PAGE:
German Wadden Islands | Wangerooge

A short history

Wangerooge is one of the 32 Frisian Islands (or Wadden Islands) in the North Sea located close to the coasts of the Netherlands, Germany and Denmark. It is the easternmost and smallest of the inhabited islands in the East Frisian Islands.

The strategic location has determined the history of Wangerooge. Pirates plundered the island as early as the 14th century. The English did so in the 17th century. A part of the population was alive with the barracks and smuggling. From the time of Napoleon to the present, the island is a seaside resort. From 1910 there was a military base on the island, resulting in heavy bombing in the Second World War. Wangerooge suffered severely due to its strategic location on the route to Wilhelmshaven, the home port of the German Navy.

In addition, there have also been a lot of flooding on Wangerooge. The last major flood was in 1855, which temporarily put an end to bathing tourism. Since the whole island used to be shifting constantly eastwards until sea defenses were built a century ago, old buildings were gradually lost to the sea.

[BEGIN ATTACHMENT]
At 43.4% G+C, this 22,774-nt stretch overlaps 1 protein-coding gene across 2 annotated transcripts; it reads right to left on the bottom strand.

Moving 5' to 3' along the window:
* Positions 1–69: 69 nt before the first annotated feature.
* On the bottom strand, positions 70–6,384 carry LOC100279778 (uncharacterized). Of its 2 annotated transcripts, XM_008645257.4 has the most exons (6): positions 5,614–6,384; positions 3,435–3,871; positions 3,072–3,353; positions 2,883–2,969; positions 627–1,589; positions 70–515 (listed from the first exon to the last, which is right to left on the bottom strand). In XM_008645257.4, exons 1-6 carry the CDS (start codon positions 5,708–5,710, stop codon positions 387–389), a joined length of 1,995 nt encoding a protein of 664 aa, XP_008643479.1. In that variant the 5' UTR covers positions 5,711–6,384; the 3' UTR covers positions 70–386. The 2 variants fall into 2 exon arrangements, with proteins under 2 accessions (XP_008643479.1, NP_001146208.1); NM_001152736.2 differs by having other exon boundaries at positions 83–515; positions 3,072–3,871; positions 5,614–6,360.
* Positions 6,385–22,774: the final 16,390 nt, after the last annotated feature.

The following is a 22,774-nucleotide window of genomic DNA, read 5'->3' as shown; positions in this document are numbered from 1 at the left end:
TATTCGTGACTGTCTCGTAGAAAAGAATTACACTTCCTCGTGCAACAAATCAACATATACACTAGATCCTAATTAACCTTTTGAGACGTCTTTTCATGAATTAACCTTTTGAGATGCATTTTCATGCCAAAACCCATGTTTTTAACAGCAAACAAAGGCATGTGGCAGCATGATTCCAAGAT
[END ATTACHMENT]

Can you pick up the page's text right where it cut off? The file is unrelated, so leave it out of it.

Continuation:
No cars are allowed on the island, so take a ride with the narrow-gauge train from the harbour in the west to  the village in the middle of the island.

 

 

 

Wangerooge is the island with the oldest lighthouse on the German North Sea coast. It was built between 1597 and 1602 and had several floors, which, depending on the need, provided shelter for a beach storage facility, a prison, an ice cellar, a church and of course the shelter of the lighthouse keeper.

 

 

 

 

 

 

 

 

 

 

 

 

 

 

 

 

The Westturm (West Tower) is a 56-meter-high brick tower on Wangerooge. The current tower from 1932 is a tribute to the old Westturm, the lighthouse from 1597. The latter was blown up in 1914 during the First World War in order not to serve the enemy ships as a highly visible mark. The tower is now used as a youth hostel and is a listed building.

 

 

 

 

 

This war cemetery contains the graves of 238 victims (including 131 German soldiers, 6 ‘Marinehelferinnen’ and an unknown number of foreign forced laborers) of the Allied bombardment on the Wangerooge peninsula on 25 April 1945.